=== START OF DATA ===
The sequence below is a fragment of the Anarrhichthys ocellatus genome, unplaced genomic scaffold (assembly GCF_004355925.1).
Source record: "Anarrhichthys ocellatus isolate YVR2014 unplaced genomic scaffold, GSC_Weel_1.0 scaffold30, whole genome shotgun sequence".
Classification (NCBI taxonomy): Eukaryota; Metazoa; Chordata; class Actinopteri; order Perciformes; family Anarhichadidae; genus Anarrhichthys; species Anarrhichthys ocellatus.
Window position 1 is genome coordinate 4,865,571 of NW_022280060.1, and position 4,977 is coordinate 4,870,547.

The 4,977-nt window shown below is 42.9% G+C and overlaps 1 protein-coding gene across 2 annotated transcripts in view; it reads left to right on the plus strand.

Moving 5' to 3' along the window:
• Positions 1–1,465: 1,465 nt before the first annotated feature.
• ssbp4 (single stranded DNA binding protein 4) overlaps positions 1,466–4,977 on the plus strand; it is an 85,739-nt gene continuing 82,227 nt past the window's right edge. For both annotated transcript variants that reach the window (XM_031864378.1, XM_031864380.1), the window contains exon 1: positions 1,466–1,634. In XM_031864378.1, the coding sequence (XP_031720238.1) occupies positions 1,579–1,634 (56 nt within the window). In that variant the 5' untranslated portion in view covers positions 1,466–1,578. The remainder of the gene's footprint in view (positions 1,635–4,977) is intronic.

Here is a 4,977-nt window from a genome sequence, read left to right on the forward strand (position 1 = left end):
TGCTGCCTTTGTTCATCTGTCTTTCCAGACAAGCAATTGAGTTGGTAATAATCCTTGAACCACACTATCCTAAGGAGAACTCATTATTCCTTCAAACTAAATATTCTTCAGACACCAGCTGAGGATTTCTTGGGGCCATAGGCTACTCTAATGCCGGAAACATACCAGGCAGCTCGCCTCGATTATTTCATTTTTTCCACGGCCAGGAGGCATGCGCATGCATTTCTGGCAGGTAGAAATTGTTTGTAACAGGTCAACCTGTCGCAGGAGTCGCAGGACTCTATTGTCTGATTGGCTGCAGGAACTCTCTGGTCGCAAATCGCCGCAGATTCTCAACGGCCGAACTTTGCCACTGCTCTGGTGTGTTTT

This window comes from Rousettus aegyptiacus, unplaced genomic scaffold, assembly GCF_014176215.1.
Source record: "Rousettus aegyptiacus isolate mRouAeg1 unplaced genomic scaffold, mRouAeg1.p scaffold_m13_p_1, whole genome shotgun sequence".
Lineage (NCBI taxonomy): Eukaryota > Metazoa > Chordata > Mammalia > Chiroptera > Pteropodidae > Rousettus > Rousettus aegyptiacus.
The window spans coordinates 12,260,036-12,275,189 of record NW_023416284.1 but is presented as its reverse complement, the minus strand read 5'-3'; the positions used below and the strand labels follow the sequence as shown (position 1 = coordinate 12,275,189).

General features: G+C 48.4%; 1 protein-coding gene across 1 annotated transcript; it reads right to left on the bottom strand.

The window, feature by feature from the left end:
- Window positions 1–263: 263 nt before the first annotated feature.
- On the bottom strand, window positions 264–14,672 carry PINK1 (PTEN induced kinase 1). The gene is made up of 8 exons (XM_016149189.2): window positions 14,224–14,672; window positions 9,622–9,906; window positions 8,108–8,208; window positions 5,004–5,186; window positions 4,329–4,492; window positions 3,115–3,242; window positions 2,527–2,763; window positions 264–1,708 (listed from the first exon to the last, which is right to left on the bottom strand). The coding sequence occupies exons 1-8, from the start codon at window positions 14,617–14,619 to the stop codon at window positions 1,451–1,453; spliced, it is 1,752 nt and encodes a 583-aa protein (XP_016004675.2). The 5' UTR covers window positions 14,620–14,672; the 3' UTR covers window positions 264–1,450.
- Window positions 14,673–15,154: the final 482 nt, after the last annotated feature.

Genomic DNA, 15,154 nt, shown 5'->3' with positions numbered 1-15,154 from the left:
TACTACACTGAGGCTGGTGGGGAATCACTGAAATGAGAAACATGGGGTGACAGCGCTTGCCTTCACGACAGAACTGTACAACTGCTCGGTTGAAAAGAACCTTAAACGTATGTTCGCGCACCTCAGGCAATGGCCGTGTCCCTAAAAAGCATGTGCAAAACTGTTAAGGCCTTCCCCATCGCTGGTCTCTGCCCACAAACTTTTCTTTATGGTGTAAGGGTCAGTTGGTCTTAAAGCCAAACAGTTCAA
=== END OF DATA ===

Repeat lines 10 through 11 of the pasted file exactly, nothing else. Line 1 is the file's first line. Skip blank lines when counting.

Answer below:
TGCTGCCTTTGTTCATCTGTCTTTCCAGACAAGCAATTGAGTTGGTAATAATCCTTGAACCACACTATCCTAAGGAGAACTCATTATTCCTTCAAACTAAATATTCTTCAGACACCAGCTGAGGATTTCTTGGGGCCATAGGCTACTCTAATGCCGGAAACATACCAGGCAGCTCGCCTCGATTATTTCATTTTTTCCACGGCCAGGAGGCATGCGCATGCATTTCTGGCAGGTAGAAATTGTTTGTAACAGGTCAACCTGTCGCAGGAGTCGCAGGACTCTATTGTCTGATTGGCTGCAGGAACTCTCTGGTCGCAAATCGCCGCAGATTCTCAACGGCCGAACTTTGCCACTGCTCTGGTGTGTTTT

This window comes from Rousettus aegyptiacus, unplaced genomic scaffold, assembly GCF_014176215.1.